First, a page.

Breaking it Down: Parent Companies, Holding Companies, and Subsidiaries
A lot of investing-related language can be straight-up confusing. This can make investing seem scary and much more complex than it actually is. We’d rather investing be approachable, so we’re breaking down some of the common investing terms you might see or hear.
What do Taco Bell, KFC, and Pizza Hut have in common? They’re all “subsidiaries” of the same parent company, Yum! Brands. But what does that mean for your ownership—and what’s the difference between a parent company and a holding company? Let’s break it down.
What’s a subsidiary company?
A subsidiary is a company that’s at least 50% owned by one other party. In other words, another, larger corporation—be it a parent company or a holding company, which we’ll get to in a second)—owns at least half of the company’s stock.
With more than half of a subsidiary’s shares of stock, a parent or holding company also has more than half of the votes when it comes to shareholder meetings and proxy voting. That gives the owner of all that stock what’s called a “controlling interest,” because they have a substantial amount of influence on company decisions and actions.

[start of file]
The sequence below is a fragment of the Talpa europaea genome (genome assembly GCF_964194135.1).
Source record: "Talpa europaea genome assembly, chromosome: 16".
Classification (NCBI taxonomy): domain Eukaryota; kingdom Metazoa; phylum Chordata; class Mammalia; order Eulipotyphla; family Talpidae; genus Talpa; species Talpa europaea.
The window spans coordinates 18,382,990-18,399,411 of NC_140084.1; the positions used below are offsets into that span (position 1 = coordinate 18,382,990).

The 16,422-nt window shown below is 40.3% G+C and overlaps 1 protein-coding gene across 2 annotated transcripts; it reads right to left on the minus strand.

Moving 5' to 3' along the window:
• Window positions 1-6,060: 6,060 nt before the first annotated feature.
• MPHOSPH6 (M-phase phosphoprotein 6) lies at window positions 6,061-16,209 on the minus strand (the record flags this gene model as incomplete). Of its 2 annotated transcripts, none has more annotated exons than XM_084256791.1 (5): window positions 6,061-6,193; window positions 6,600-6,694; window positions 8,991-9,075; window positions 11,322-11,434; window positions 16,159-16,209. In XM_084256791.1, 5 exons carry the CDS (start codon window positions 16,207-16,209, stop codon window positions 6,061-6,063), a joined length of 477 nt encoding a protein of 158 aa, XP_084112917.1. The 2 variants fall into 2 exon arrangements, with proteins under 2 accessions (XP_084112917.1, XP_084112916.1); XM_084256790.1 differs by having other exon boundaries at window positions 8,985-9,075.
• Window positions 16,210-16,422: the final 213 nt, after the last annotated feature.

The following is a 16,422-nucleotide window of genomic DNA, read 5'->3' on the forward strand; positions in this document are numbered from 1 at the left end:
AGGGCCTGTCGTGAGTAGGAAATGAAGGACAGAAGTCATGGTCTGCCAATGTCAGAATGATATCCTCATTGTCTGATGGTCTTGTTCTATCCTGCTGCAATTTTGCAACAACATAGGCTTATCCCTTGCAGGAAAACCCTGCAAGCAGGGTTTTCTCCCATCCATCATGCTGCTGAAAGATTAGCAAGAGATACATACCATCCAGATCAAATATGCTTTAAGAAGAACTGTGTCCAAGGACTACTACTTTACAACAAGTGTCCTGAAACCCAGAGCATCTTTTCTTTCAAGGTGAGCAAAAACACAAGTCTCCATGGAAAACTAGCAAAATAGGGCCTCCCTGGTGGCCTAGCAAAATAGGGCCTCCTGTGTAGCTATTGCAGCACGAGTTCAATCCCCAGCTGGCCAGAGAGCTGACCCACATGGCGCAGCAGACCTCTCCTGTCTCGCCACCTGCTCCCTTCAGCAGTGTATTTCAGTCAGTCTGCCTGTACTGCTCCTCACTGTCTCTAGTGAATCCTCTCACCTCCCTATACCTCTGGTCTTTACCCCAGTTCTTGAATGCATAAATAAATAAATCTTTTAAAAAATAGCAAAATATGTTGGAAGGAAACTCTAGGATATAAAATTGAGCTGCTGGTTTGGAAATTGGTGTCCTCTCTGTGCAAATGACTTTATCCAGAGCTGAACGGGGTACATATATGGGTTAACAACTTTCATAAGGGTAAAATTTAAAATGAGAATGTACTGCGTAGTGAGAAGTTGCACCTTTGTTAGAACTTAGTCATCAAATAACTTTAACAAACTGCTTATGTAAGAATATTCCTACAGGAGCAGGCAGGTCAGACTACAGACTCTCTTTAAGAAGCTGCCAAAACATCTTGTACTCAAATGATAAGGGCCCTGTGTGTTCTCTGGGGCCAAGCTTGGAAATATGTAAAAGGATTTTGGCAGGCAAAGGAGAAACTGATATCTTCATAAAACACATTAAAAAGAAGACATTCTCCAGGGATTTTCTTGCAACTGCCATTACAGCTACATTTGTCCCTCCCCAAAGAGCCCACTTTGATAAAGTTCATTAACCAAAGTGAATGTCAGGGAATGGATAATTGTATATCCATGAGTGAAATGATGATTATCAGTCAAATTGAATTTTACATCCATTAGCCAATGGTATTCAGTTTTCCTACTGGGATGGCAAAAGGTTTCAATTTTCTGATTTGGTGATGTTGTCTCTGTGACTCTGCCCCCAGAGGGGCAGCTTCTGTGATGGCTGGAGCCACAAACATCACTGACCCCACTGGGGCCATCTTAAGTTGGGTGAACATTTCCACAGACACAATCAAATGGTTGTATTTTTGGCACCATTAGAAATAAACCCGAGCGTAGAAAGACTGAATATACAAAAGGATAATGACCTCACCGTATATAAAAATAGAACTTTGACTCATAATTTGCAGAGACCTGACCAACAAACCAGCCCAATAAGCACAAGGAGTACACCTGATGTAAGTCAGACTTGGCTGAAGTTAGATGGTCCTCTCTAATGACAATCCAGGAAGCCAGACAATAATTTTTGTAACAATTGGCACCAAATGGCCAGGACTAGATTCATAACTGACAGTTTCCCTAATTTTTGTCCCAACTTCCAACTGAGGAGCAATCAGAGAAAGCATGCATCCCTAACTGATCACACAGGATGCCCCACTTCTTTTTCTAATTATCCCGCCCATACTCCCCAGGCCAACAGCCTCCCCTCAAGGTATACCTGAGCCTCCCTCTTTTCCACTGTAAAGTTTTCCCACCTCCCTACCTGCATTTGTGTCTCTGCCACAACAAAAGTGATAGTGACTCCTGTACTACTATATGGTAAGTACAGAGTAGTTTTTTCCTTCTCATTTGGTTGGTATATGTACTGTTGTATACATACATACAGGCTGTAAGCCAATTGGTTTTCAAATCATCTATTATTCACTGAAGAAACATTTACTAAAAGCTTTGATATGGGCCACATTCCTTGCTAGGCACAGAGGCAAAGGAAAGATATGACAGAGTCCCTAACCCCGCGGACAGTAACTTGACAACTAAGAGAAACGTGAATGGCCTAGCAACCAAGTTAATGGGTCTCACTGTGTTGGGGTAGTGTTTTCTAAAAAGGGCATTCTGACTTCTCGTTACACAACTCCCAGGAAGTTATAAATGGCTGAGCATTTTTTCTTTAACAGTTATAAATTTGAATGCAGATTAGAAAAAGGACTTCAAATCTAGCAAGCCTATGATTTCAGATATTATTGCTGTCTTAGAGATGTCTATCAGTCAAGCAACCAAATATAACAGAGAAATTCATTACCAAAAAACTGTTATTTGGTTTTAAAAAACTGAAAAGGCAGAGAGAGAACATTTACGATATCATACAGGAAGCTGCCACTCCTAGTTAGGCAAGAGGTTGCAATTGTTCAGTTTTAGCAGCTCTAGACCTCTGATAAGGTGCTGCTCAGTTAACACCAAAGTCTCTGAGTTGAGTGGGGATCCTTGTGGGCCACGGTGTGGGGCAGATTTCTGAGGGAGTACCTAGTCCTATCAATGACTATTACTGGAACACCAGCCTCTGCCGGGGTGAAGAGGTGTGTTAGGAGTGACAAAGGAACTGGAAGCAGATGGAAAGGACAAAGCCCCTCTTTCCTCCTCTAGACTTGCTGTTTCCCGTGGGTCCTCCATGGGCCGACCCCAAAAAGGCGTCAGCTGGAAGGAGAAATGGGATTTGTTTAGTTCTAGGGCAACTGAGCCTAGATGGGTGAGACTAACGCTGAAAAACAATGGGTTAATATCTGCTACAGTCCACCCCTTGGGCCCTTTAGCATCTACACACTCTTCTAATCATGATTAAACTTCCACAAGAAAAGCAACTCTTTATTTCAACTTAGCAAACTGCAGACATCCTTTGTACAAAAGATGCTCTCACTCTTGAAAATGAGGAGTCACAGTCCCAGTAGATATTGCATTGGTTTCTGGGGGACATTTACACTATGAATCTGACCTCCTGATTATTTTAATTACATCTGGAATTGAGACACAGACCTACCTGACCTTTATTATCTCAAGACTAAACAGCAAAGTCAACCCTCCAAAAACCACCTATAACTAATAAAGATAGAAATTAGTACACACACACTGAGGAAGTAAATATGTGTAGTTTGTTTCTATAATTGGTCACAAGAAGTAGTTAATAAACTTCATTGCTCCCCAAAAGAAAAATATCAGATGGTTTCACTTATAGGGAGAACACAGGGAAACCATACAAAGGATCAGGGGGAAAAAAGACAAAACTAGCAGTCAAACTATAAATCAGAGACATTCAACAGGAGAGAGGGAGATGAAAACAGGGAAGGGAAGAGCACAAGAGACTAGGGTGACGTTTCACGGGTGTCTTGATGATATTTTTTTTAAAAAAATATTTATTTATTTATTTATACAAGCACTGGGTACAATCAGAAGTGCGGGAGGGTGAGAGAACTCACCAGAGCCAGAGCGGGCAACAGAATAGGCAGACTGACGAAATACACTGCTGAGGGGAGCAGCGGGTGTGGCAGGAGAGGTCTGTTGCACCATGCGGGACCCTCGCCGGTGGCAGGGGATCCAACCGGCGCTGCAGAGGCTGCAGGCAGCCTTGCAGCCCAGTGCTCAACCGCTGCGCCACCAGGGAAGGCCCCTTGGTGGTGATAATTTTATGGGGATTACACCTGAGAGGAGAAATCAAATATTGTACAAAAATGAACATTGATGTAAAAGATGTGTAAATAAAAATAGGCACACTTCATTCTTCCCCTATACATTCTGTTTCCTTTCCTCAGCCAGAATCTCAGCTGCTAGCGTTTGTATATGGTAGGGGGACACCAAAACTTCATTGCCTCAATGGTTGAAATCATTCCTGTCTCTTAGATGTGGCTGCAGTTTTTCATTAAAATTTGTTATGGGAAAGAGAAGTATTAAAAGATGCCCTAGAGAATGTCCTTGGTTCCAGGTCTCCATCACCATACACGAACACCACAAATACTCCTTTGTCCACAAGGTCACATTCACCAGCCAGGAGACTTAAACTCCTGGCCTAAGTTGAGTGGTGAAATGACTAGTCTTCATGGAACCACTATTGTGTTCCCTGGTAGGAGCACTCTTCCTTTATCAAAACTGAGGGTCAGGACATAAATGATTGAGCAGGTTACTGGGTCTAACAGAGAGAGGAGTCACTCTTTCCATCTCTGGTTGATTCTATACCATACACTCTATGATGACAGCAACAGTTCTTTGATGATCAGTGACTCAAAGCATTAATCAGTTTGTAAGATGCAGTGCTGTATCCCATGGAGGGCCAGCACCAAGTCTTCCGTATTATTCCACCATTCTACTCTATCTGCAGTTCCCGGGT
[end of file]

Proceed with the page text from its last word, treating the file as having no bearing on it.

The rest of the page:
When a subsidiary is 100% owned by one other company, it’s called a “wholly-owned subsidiary.”
What’s a parent company?
Companies that have a controlling interest in other companies—while also having their own day-to-day business operations—are known as “parent companies.”
Two common ways a company can become a “parent”:
- By acquiring—purchasing—another company.
- By creating another, smaller company (aka subsidiary)—to handle specific parts of business operations, so the main company can stay focused on the primary activities, for instance.
Parent companies can come in all shapes and sizes. Some are huge conglomerates, like General Electric, which has a subsidiary that focuses just on Power and another that focuses just on Security, for instance.
Others might be “horizontally-integrated”—meaning that the parent company and its subsidiaries all operate at the same level in the same or similar industry. Gap, Inc., which owns Gap, Banana Republic, Old Navy, and Athleta, is an example.
There are also “vertically-integrated” parent companies, like Apple, which own several companies involved in a supply or product chain.
What’s a holding company?
Like parent companies, holding companies have a controlling interest in other companies. Unlike parent companies, holding companies don’t have their own day-to-day business operations and exist solely to own—or hold—their subsidiaries. Holding companies don’t produce their own good or services, and they might own a variety of subsidiaries in a variety of different industries.
One holding company you might interact with regularly (even if you don’t know it) is Berkshire Hathaway. You might recognize a few of their many subsidiaries. Berkshire Hathaway has a controlling interest in Dairy Queen, Geico, Fruit of the Loom, Brooks, and Duracell, among many others.
Note: Brand trademarks belong to their owners. Mention of any specific stock or holdings is for illustrative purposes only and not an investment recommendation.